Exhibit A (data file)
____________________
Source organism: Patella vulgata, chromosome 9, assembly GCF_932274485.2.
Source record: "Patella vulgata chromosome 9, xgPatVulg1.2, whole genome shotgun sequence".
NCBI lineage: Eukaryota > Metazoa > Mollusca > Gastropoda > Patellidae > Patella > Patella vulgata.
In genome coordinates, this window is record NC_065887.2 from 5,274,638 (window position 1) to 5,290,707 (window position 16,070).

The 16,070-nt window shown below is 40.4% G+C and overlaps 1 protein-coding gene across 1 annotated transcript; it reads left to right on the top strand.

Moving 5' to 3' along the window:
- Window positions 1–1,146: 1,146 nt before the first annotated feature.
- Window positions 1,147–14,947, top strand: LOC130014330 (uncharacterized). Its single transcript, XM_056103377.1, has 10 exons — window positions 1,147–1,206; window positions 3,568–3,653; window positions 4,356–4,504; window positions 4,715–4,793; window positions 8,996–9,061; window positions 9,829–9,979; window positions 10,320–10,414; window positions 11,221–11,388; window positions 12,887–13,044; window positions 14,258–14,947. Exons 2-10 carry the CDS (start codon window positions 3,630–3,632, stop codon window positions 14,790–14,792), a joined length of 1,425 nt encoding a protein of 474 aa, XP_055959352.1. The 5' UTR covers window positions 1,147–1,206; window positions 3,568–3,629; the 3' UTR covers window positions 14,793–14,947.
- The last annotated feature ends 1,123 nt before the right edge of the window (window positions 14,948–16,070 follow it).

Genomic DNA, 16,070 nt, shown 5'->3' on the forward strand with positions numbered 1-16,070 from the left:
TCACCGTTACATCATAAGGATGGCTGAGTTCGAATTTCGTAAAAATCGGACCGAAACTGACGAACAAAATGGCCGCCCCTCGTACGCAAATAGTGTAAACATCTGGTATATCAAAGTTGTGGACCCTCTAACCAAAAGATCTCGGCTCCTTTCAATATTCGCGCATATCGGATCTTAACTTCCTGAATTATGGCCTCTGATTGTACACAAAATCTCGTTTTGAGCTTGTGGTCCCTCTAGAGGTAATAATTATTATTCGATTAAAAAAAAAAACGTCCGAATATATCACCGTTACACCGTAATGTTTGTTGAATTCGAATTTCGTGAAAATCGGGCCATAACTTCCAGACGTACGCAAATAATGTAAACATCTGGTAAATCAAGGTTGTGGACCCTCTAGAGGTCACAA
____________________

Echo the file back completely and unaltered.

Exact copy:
Source organism: Patella vulgata, chromosome 9, assembly GCF_932274485.2.
Source record: "Patella vulgata chromosome 9, xgPatVulg1.2, whole genome shotgun sequence".
NCBI lineage: Eukaryota > Metazoa > Mollusca > Gastropoda > Patellidae > Patella > Patella vulgata.
In genome coordinates, this window is record NC_065887.2 from 5,274,638 (window position 1) to 5,290,707 (window position 16,070).

The 16,070-nt window shown below is 40.4% G+C and overlaps 1 protein-coding gene across 1 annotated transcript; it reads left to right on the top strand.

Moving 5' to 3' along the window:
- Window positions 1–1,146: 1,146 nt before the first annotated feature.
- Window positions 1,147–14,947, top strand: LOC130014330 (uncharacterized). Its single transcript, XM_056103377.1, has 10 exons — window positions 1,147–1,206; window positions 3,568–3,653; window positions 4,356–4,504; window positions 4,715–4,793; window positions 8,996–9,061; window positions 9,829–9,979; window positions 10,320–10,414; window positions 11,221–11,388; window positions 12,887–13,044; window positions 14,258–14,947. Exons 2-10 carry the CDS (start codon window positions 3,630–3,632, stop codon window positions 14,790–14,792), a joined length of 1,425 nt encoding a protein of 474 aa, XP_055959352.1. The 5' UTR covers window positions 1,147–1,206; window positions 3,568–3,629; the 3' UTR covers window positions 14,793–14,947.
- The last annotated feature ends 1,123 nt before the right edge of the window (window positions 14,948–16,070 follow it).

Genomic DNA, 16,070 nt, shown 5'->3' on the forward strand with positions numbered 1-16,070 from the left:
TCACCGTTACATCATAAGGATGGCTGAGTTCGAATTTCGTAAAAATCGGACCGAAACTGACGAACAAAATGGCCGCCCCTCGTACGCAAATAGTGTAAACATCTGGTATATCAAAGTTGTGGACCCTCTAACCAAAAGATCTCGGCTCCTTTCAATATTCGCGCATATCGGATCTTAACTTCCTGAATTATGGCCTCTGATTGTACACAAAATCTCGTTTTGAGCTTGTGGTCCCTCTAGAGGTAATAATTATTATTCGATTAAAAAAAAAAACGTCCGAATATATCACCGTTACACCGTAATGTTTGTTGAATTCGAATTTCGTGAAAATCGGGCCATAACTTCCAGACGTACGCAAATAATGTAAACATCTGGTAAATCAAGGTTGTGGACCCTCTAGAGGTCACAA